NEW YORK — The crashing of a hijacked jetliner was the kind of "foreseeable risk" that the airline industry should have guarded against, a judge ruled today as he permitted lawsuits related to the Sept. 11 attacks to proceed.
U.S. District Judge Alvin Hellerstein said negligent security screening could have contributed to the deaths of 3,000 people in the 2001 attacks on the World Trade Center and the Pentagon and the crash of a hijacked plane in Pennsylvania.
American and United Airlines, the Boeing Co. and the Port Authority of New York and New Jersey had attempted to get the suits dismissed, arguing they had no duty to anticipate and guard against deliberate, suicidal aircraft crashes. The defendants also argued any alleged negligence on their part was not the cause of the deaths and injuries.
In his 49-page ruling, Hellerstein said that while it may be true that terrorists had never deliberately flown airplanes into buildings, "airlines reasonably could foresee that crashes causing death and destruction on the ground was a hazard that would arise should hijackers take control of a plane."
"The intrusion by terrorists into the cockpit, coupled with the volatility of a hijacking situation, creates a foreseeable risk that hijacked airplanes might crash, jeopardizing innocent lives on the ground as well as in the airplane," he added.
"In order to be considered foreseeable, the precise manner in which the harm was inflicted need not be perfectly predicted," Hellerstein wrote.
The judge said the evidence he had seen does not support Boeing's argument that the invasion and takeover of the cockpit by the terrorists frees it from liability. The plaintiffs argued Boeing should have designed its cockpit door to prevent hijackers from invading.
He also said the Port Authority, which owns the World Trade Center property, "has not shown that it will prove its defense of governmental immunity as to negligence allegations made by WTC occupants."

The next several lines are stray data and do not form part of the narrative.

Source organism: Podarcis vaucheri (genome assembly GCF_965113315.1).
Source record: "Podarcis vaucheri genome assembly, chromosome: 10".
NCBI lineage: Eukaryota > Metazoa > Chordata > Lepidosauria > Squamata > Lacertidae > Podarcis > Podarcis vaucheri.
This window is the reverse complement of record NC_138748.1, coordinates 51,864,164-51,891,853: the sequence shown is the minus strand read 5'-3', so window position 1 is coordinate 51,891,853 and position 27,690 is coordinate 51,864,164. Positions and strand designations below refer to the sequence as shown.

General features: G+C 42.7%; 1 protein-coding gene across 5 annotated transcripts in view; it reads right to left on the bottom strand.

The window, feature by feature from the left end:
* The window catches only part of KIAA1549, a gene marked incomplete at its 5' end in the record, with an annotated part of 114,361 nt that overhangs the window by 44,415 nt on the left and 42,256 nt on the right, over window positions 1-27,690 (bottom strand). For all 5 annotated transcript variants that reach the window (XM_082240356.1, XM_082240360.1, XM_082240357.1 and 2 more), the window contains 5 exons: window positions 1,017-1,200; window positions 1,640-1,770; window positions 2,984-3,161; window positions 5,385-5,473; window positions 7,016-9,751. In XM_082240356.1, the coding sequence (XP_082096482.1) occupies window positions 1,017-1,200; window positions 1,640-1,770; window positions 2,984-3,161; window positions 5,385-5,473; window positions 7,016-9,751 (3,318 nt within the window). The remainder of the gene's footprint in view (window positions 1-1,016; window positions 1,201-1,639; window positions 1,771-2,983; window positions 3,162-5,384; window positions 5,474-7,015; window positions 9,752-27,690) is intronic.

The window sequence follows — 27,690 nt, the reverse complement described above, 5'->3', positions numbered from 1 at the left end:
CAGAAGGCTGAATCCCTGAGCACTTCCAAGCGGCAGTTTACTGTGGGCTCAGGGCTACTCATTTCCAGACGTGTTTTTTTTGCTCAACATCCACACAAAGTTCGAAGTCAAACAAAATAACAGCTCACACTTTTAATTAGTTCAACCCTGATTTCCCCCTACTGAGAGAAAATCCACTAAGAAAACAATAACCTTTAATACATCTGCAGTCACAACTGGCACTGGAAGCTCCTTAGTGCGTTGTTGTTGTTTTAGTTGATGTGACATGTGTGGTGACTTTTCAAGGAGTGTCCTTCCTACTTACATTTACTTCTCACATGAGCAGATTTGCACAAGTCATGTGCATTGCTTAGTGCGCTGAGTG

Messages for comment left with lawyers on both sides of the litigation were not immediately returned.
The decision was based on the cases of about 70 of the injured and dead.
As a result of the ruling, court officials were preparing for a possible legal onslaught at the Manhattan courthouse as early as this week as some people choose lawsuits over applying to the federal victims compensation fund. To receive a payout from the fund, families must agree not to sue airlines or other entities.
Dec. 22 is the last day families may apply to the federal victims compensation fund, created by Congress to provide financial aid to the families of those killed or injured in the attacks, and to protect the commercial aviation industry from crippling litigation.
As of late August, 2,275 claims had been filed. But roughly 1,700 families had yet to decide whether to enroll with the fund or join lawsuits against the airlines, security companies and government agencies.
The average payout so far has been about $1.5 million, with the highest award $6.8 million. The minimum payout is $250,000.
The fund has made offers averaging $1.41 million to 398 families thus far. About 1,600 families have filed papers stating an interest in applying for the fund.